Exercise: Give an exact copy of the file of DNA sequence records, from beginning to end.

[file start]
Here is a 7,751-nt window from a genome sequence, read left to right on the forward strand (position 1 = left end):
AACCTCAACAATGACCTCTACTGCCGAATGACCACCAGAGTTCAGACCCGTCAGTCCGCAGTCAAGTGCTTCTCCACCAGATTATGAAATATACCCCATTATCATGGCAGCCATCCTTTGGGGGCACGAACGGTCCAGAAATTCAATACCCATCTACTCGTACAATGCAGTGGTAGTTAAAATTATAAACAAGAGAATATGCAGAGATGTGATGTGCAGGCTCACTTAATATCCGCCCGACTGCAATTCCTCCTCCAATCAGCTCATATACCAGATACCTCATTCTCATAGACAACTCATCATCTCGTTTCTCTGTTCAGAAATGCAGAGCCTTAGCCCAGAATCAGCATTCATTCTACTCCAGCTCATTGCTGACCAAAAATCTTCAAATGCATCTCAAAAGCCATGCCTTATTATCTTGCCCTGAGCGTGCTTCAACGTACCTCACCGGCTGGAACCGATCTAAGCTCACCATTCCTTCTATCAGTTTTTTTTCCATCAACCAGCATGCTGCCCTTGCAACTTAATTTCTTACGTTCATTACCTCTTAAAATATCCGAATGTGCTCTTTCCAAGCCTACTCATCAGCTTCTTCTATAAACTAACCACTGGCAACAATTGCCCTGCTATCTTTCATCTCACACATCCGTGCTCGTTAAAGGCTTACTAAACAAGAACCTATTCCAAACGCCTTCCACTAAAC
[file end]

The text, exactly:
Here is a 7,751-nt window from a genome sequence, read left to right on the forward strand (position 1 = left end):
AACCTCAACAATGACCTCTACTGCCGAATGACCACCAGAGTTCAGACCCGTCAGTCCGCAGTCAAGTGCTTCTCCACCAGATTATGAAATATACCCCATTATCATGGCAGCCATCCTTTGGGGGCACGAACGGTCCAGAAATTCAATACCCATCTACTCGTACAATGCAGTGGTAGTTAAAATTATAAACAAGAGAATATGCAGAGATGTGATGTGCAGGCTCACTTAATATCCGCCCGACTGCAATTCCTCCTCCAATCAGCTCATATACCAGATACCTCATTCTCATAGACAACTCATCATCTCGTTTCTCTGTTCAGAAATGCAGAGCCTTAGCCCAGAATCAGCATTCATTCTACTCCAGCTCATTGCTGACCAAAAATCTTCAAATGCATCTCAAAAGCCATGCCTTATTATCTTGCCCTGAGCGTGCTTCAACGTACCTCACCGGCTGGAACCGATCTAAGCTCACCATTCCTTCTATCAGTTTTTTTTCCATCAACCAGCATGCTGCCCTTGCAACTTAATTTCTTACGTTCATTACCTCTTAAAATATCCGAATGTGCTCTTTCCAAGCCTACTCATCAGCTTCTTCTATAAACTAACCACTGGCAACAATTGCCCTGCTATCTTTCATCTCACACATCCGTGCTCGTTAAAGGCTTACTAAACAAGAACCTATTCCAAACGCCTTCCACTAAAC